WHILE THE Japanese have made many contributions to world cuisine, few people realize the intangible contribution of kodawari, the Japanese concept of the relentless devotion to mastering a craft. In a new restaurant by the Food Revolution group in S Maison called Epilogue, the concept is translated into European cuisine by a group of Japanese chefs.
During a tasting earlier this week, guests were treated to various dishes derived from cuisines originating mostly from the Mediterranean region. Prepared by Japanese hands, we sat down to an appetizer sampler of watermelon gazpacho, escabeche (a marinated fish dish), and a focaccia bread sandwich.
The watermelon gazpacho, with onions, zucchini, and tomatoes and a poached prawn, proved to be a refreshing balm from the heat, the cold mush contrasting with the crispness of the vegetables, while maintaining a balance that did not highlight a too-fruity flavor, nor having the flavor die from its chilly nature. The escabeche, with anchovies, calamansi (a local citrus), and curry cauliflower mousse, had a texture close to custard, with a gentle tenderness as reflected in its silky texture. The sharply flavored anchovies prove to be a nice accent to balance out what could have been a safe dish.
The focaccia, meanwhile, was unpretentious, served with mozzarella di buffala, prosciutto, and arugula, but the magic is in the bread’s texture: moist, fluffy, with an easily penetrable crust, all with a texture adding up to care.
The next dish, a Consomme Royal, was served with a few slices of Gyutan (beef tongue), chayote and egg pudding forming a base in its cup, with a layer of mushroom foam, swimming with soft pillows of foie gras ravioli and topped with gobo chips (made of burdock root). The result was an explosively creamy flavor, elevated step by step by the progressive delicacy of its ingredients, but never overwhelming and aggressive. Think of it as a series of caresses as opposed to a full embrace, and the bitter gobo chips provide a sort of balance. It’s a luxurious experience that felt sad to end, when you take the final spoonful.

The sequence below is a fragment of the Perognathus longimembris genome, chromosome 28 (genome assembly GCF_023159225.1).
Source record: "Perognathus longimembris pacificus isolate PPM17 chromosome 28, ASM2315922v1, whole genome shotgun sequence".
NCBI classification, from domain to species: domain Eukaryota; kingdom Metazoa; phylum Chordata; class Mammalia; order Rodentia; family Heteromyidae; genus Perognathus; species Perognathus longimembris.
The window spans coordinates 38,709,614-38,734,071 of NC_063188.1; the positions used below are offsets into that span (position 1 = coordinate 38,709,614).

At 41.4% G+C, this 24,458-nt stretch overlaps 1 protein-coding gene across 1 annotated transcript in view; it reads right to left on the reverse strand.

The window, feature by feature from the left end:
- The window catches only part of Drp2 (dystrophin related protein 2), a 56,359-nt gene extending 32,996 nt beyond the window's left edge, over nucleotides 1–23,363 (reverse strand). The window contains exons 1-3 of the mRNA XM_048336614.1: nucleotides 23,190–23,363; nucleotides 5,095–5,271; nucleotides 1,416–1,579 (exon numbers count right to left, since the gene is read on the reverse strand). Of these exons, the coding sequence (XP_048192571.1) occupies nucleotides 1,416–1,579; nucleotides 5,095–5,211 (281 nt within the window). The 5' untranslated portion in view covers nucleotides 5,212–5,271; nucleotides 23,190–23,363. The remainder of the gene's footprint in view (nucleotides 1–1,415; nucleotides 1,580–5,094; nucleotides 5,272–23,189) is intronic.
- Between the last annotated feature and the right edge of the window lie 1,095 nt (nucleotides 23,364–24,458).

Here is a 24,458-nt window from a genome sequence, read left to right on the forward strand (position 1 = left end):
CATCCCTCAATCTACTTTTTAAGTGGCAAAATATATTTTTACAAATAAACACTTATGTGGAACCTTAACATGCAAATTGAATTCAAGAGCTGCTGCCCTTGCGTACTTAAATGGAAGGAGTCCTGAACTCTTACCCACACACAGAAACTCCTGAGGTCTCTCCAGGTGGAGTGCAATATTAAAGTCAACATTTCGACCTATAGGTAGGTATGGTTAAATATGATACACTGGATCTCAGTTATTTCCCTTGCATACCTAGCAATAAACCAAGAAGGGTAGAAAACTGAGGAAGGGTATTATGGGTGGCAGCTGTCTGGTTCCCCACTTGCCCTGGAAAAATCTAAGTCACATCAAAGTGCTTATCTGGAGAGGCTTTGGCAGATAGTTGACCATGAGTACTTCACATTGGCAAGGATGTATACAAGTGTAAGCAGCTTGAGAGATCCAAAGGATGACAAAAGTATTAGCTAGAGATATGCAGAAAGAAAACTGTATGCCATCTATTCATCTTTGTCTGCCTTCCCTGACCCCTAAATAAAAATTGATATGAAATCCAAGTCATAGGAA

The catfish croquette served next was more familiar territory, the flaky soft fish tasting and feeling light, but given power by a watercress and moringa coulis, and gravitas with a Pernod-saffron sauce.
The next course, a slice of smoked duck draped across a red wine-dalandan (a local citrus) sauce Bearnaise, was powerful, aggressive, and snooty in its approach, and rightfully so, because for lack of a better word, that bird was good. It carried its own weight against the Bearnaise, which tasted almost like foie gras.
Dessert, meanwhile, was Nougat Ice sandwiched between Pain d’Epice (spiced crusts), accompanied by a flirty raspberry coulis and a tart passionfruit sorbet with exotic fruits and lemongrass gelee, a great lift after the earthy duck.
Unfortunately, none of these dishes are actually on the menu, and were made solely for its opening in S Maison.
While we heaped praises on Japanese culture as mentioned above, you’ll notice that none of the dishes described were remotely Japanese. What is given here in this restaurant is a translation of Japanese excellence, which could be applied in anything. There is hardly any other way to describe the chefs onboard the Epilogue train: